Did you know your lawn is a bit of a Chuck Norris - a superhero - when it comes to survival? Lawns have the amazing ability to ‘play dead’ or go dormant in times of drought. In essence, lawns can hibernate and turn brown in order to conserve water, until they are watered well again.
Reasons for dormancy
This is either because of extreme heat or not enough water for it to remain in an active growth phase. In a low-water situation, grass becomes dormant as a natural response to protect its crowns, from which grass blades grow.
Nick Stodel, MD of Stodels Nurseries says, ‘Dormant grass and dead grass often look very much alike and it’s quite difficult to tell them apart. If you are following the current water restrictions your grass will look brown and dead at the moment .However, if it rains a little and your grass starts sprouting green, then you can breathe a huge sigh of relief and know that as soon as the real rains come, it will recover and return to its former glory.’
If you want to know NOW
A quick way of determining if your lawn is as dead as a dodo or just resting, inspect it at the soil level. Dormant lawns have brown leaves but the crown at the base of the leaves will still be green and the roots will have a healthy off white colour. If the lawn is dead, the entire plant, leaves, crowns and roots will be brown and brittle.
What to do?
Use a manual or, even better, power aerator to punch holes in the lawn. This will help any moisture to go directly to the roots
Your lawn will look like its having a really bad hair day so it needs to be ‘de-thatched’. In other words, remove the accumulation of dead organic matter like matted grass clippings and leaves. It is always important but particularly in times of water shortages or drought. Grass clippings on the lawn can act as a mulch but when they clump together they need to be removed
Keep off the grass
Reduce traffic as much as possible on dormant grass. The weight will compact the soil, making it even more difficult to absorb the little water it receives.
Keep on mowing
Even though your grass will eventually stop growing, keep on mowing. But never remove more than one third of the grass blades. Make sure the blades are sharp so they don’t rip the grass.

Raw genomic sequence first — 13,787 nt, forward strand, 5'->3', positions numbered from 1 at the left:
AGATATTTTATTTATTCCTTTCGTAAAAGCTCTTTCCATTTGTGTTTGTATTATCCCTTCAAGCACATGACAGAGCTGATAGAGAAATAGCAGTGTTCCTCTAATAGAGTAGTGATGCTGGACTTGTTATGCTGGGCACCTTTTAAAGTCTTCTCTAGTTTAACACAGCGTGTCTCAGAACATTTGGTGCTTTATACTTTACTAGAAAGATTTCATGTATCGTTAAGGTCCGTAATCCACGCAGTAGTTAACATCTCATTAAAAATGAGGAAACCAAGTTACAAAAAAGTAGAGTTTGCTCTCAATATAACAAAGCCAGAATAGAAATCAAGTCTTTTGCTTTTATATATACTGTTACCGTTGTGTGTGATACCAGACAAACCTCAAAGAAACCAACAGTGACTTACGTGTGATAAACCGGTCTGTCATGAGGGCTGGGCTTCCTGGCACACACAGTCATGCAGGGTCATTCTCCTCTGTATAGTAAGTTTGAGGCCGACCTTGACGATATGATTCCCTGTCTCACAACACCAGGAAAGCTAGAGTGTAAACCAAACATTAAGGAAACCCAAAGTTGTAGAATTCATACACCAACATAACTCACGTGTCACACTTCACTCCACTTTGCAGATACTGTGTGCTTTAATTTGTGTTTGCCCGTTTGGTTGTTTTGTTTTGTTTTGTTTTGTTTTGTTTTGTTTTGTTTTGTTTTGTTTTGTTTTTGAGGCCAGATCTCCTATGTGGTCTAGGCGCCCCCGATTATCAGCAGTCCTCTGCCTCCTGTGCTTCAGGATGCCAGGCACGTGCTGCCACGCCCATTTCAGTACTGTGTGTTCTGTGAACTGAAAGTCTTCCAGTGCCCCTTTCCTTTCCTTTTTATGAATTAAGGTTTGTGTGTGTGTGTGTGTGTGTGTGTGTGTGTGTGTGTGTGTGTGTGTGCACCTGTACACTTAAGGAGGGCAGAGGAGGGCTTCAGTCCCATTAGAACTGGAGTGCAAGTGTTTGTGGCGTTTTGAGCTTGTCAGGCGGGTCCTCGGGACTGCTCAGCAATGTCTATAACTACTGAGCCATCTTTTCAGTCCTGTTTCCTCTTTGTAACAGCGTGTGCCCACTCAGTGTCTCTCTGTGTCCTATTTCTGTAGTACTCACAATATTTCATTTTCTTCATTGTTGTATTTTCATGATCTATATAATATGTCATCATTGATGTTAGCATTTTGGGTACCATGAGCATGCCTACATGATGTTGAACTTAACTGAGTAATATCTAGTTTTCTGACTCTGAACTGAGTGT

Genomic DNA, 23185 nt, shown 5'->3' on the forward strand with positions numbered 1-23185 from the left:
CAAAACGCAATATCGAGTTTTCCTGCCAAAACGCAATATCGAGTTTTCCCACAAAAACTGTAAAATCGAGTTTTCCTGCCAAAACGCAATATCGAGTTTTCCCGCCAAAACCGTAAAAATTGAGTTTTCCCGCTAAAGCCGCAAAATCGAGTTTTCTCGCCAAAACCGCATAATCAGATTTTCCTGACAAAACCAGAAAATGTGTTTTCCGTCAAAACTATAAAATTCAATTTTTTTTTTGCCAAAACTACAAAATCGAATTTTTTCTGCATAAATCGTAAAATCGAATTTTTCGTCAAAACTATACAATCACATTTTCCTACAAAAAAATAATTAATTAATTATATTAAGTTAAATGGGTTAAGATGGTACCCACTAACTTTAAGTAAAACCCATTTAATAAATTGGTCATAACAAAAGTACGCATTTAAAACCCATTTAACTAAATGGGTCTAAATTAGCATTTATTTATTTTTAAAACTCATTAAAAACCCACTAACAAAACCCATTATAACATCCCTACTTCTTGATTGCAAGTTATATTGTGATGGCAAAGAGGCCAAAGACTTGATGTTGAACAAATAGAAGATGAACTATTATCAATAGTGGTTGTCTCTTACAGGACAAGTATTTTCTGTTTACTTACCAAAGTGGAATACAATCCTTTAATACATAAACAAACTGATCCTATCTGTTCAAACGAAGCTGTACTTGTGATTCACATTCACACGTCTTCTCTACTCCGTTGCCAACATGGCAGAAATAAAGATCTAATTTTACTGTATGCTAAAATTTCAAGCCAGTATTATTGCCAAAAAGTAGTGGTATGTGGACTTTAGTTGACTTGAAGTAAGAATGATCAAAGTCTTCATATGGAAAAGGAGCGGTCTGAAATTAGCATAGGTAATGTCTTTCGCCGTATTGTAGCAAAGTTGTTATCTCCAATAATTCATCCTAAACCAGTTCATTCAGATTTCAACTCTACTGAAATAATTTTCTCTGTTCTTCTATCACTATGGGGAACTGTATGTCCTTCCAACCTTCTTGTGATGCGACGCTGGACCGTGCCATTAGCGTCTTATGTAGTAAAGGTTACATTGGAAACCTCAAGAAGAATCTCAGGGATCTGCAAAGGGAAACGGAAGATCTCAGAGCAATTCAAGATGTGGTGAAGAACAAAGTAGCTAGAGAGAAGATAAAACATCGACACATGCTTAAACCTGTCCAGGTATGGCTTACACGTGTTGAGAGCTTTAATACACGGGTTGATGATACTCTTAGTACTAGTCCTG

Don’t fertilise the grass during this a time of drought, the fertiliser will burn it if it’s not watered at the same time.
Coming out of dormancy
After the drought
‘Changes in weather often bring grass out of dormancy naturally and if the water restrictions are eased off, or when the winter rains begin, your garden should spring back to life.
Here are some tips on giving it a leg up during the recovery period,’ says Stodel.
Water, water, water
Obviously the first step is to water thoroughly. Give your lawn a good soaking so the moisture goes right down to the roots. Water early in the morning before the sun gets high in the sky and the moisture is lost to evaporation.
After about two weeks use a balanced fertiliser – as close to 4-1-2 of nitrogen, phosphorous and potassium. Don’t use high nitrogen fertilisers unless you are sure that there are not going to be very hot days ahead, as this will burn the lawn. when the lawn has come back to life completely nitrogen fertiliser can be used.
Nuke the weeds
Once the grass is growing target individual weeds with a herbicide. Weeds use valuable moisture and nutrients meant for the grass. Hopefully as the lawn thickens it will crowd out the weeds on its own.
Mowing the new growth
This should only start when new growth shows on clearly on the lawn. Grass should not be cut lower than previous cut height while it was dormant or it could damage the crowns
So don’t despair when your lawn looks desperate. Remember a brown, dormant lawn means you are contributing towards saving water and in the meantime try to be proud of your efforts.